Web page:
Last month, the CDC released some interesting statistics regarding post-retirement life expectancy.  In a state-by-state analysis, they looked not only at how long populations in each state could expect to live past retirement age, but perhaps more importantly, how many of those years could be expected to be lived in good health.

Here’s how Montana fared:

Life Expectancy (total population past age 65)

  • Montana ranked 24th in the nation (tie), at 19.2 years LE past 65.
  • Hawaii was #1, at 21.3 years
  • National average: 19.1

Healthy Life Expectancy (total population past age 65)

  • Montana ranked 19th in the nation (tie), at 14.6 years HLE past 65.
  • Hawaii was #1, at 16.2 years
  • National average: 13.9

When looked at as a percentage of healthy years past age 65, Montanans can expect to spend nearly 76% of their post-retirement in good health.  This is 14th best in the nation (Vermont ranked #1 at 78.2%, and the national average was 72.7%).  As expected, when broken down by gender, females are living longer than their male counterparts, but not necessarily living a higher percentage of healthy years in every state.  In Montana, this does hold true, with females living both longer total and longer in health.

What does all this mean?  Well, first of all, as a state we’re not doing bad versus the national average when we look at Healthy Life Expectancy.  These numbers also give us something to strive for.  Of the nearly 20 years of life you can expect after you retire, what do you want those years to look like?  What do you want to be able to do and to see?  What do you want to leave as your legacy?  How you’re living today and tomorrow will have an enormous impact on how those questions ultimately get answered.

Our Vision at MUS Wellness is this:

Our plan members engaged in the ownership and betterment of their health and well-being in order to maximize quality of life

This is why we’re very interested in statistics like these, because we wish a high quality of life for you—today, tomorrow, when you retire, and all the way until the end.  We have many programs in place to help achieve this vision, and many ways you can be involved.  Good health is affected by many things:  diet, exercise, sleep habits, stress management, and our relationships with others, to name a few big components.  If you’re concerned about your health, a good place to start is to assess how you’re doing in some of these areas, or get someone to help you assess and make a plan to achieve the vision of living a high quality life—both today, post-retirement, and all your days in-between.

You can engage in a Wellness Program such as Ask-an-Expert or Take Control if you need help with getting on track.  Information about these programs and many others can be found on our Wellness Website.  And as always, you can contact us at wellness@montana.edu for more information about how we can help you live a healthy life!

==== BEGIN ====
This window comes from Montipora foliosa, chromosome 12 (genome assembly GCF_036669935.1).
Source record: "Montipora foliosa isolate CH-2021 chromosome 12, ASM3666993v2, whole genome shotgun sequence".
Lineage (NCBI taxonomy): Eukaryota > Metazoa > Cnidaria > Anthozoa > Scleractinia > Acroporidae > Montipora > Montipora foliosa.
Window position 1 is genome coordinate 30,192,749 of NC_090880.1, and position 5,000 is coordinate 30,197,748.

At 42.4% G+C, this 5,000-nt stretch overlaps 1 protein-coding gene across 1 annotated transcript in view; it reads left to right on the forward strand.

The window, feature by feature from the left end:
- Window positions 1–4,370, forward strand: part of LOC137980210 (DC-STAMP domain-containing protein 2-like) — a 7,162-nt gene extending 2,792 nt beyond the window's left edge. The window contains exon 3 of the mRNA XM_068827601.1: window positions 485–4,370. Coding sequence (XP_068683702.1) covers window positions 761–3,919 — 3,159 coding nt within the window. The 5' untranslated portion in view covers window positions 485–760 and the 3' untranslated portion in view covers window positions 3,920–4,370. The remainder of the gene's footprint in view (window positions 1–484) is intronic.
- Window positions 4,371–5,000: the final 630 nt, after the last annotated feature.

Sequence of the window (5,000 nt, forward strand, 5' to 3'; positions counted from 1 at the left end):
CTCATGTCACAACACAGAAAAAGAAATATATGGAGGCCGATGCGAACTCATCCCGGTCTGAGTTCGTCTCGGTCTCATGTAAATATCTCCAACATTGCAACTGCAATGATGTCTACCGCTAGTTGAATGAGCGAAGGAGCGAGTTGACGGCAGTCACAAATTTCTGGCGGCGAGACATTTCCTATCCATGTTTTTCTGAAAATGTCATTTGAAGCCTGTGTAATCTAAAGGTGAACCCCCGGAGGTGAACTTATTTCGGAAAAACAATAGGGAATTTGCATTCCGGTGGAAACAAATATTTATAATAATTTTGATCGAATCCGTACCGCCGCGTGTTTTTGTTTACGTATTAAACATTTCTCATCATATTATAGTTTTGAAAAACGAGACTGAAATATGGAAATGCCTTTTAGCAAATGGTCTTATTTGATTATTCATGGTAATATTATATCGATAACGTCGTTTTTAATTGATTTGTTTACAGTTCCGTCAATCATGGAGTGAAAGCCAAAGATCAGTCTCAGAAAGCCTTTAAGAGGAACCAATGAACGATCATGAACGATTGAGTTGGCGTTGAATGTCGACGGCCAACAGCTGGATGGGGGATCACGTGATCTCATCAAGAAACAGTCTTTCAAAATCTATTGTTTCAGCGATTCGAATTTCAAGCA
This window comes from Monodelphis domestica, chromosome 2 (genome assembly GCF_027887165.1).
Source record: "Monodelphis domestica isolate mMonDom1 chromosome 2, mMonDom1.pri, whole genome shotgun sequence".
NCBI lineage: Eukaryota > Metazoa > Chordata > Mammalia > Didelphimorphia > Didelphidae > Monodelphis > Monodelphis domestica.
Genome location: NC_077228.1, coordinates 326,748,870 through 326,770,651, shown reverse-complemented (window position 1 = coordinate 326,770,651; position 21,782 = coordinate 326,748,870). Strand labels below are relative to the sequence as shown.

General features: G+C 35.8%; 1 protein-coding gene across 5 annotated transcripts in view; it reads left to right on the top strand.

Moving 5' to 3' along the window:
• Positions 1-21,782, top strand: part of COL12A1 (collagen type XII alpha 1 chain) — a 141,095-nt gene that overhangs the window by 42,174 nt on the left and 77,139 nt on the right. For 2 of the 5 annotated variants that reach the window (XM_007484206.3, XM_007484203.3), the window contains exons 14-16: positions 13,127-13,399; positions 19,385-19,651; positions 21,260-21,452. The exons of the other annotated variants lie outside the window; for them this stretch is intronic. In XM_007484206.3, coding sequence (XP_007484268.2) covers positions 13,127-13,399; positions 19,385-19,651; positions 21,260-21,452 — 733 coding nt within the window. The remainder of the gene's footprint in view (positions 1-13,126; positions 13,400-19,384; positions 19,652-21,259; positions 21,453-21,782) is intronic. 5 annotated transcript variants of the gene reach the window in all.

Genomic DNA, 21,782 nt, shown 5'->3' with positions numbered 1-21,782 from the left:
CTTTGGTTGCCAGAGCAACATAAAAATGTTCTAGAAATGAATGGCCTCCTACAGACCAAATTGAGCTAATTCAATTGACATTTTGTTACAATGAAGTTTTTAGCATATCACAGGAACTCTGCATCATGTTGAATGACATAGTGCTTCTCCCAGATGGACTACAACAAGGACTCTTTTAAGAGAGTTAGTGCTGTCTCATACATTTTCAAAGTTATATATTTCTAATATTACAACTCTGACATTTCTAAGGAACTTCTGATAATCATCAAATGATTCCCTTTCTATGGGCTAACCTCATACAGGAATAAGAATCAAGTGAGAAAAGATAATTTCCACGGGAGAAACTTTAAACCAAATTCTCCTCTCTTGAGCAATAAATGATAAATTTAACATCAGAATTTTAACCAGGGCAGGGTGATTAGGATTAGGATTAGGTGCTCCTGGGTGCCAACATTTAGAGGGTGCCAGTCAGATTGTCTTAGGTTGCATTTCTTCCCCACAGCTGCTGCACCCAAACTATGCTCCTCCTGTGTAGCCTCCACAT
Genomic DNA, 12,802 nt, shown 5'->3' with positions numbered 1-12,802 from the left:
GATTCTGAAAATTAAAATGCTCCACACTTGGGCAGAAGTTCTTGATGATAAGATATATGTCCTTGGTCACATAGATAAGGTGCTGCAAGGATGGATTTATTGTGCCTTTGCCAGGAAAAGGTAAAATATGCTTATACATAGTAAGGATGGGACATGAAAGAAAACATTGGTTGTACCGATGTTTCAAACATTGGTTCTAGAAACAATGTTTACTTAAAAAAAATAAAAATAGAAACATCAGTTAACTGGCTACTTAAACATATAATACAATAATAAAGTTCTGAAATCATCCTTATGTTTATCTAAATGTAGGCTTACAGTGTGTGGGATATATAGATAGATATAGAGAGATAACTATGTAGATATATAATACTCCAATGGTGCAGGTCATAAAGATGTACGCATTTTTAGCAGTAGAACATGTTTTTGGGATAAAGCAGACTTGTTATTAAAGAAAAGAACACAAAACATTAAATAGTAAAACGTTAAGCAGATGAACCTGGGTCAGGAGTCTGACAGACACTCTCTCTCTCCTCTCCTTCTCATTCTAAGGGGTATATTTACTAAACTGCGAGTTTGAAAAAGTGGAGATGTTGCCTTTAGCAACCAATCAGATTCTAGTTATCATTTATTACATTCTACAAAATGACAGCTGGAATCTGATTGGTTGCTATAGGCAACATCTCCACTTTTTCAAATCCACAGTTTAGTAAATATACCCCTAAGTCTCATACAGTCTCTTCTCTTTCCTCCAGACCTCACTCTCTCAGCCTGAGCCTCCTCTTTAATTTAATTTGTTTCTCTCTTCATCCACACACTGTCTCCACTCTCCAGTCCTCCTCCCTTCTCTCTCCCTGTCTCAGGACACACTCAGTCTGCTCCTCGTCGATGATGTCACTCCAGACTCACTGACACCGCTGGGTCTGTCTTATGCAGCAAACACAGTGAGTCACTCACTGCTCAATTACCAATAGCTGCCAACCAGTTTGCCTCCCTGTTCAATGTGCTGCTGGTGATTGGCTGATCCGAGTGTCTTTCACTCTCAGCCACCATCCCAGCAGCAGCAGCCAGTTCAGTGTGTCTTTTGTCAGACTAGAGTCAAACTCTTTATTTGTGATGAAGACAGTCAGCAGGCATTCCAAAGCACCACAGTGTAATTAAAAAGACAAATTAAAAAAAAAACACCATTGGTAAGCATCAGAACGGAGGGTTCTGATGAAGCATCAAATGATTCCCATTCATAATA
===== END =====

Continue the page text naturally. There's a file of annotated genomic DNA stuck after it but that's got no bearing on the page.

State HLE by Gender
Healthy Life Expectancy past age 65 by gender.

If you are interested in reading the entire article from the CDC, here is the link:

State-Specific Healthy Life Expectancy at Age 65 Years — United States, 2007–2009, CDC

You must be a Montana University System Insured Plan member to participate.

SMART Goal Setting

“If you don’t know where you’re going, any road will get you there.”  –Lewis Carroll (Alice in Wonderland)

Too often in life, for whatever reason(s), we sometimes get stuck in a rut and end up going about our routines without any direction or purpose, as reflected by the famous quote from Lewis Carroll.  This trend is often no different with our exercise routines, when we repeat the same routine or workouts with little progression or variety, or just kind of do whatever we feel like on any particular day.  It’s also easy, without a plan, to not feel like doing anything at all.  I can make these accusations with a clear conscious, knowing that I have certainly been guilty of these training/life pitfalls myself.

So, how can we “be better”, as my wife likes to tell me?  Stephen R. Covey gives us some great advice in  The 7 Habits of Highly Effective People when he advises us to

Begin with the end in mind.

One effective tool that will allow us to set our goals by “beginning with the end in mind” is the acronym SMART.

SMART stands for:

Specific.    Saying you want to be healthier this year is not specific.  Saying you want to lose 7 pounds and go to the gym 3 days a week is.  Saying you want to get toned up isn’t specific.  Saying you want to go from 24% body fat to 19% is.  Saying you want to get faster this year isn’t specific.  Saying you want to take 2 minutes off your 5K time is.  If it’s not specific, it’s not really a goal.  If you don’t know where you’re going, any road will get you there.

Measurable.  Usually, specific goals tend to be measurable as well.  Drawing from the example above, I can’t measure “toned”.  I can measure weight, or body fat percentage, or BMI, or circumference measurements.  I can measure strength by how much you can lift.  Speed by, well…your race times.  EasyPeasy.

Attainable and Realistic.  Essentially, don’t set yourself up to fail!  This doesn’t mean we can’t dream, but it does mean we set goals–even if they are short term–that are within our reality to reach.  Example:  I want to run a 2:05 marathon and win the Boston Marathon next year.  Specific–very.  Measurable–yes.  Attainable and Realistic–not in a million years.

Time Based.  When do you want to accomplish your goal?  The time may be set by an event, or season, or maybe you want to be to that desired weight/body comp by the beginning of ski season so you can really tear up the slopes!  Circle a date on the calendar, and put it somewhere where you see it every day!

So get going!  If you need help with your goals, or if you know your goals but don’t know “what road to take” to get you there, find someone who can help you.  That’s what coaches and trainers are for, and there are plenty of smart and knowledgeable ones around.

These guidelines can help you whether you’re creating goals for life, work, or health.  Finally, no matter what kind of goals you’re working on, put your goals in writing.

It’s not a goal unless you write it down.

There’s something about the written word–it becomes real as soon as you write it.  Best wishes for your SMART Goal setting!  Let us know if we can help!

wellness@montana.edu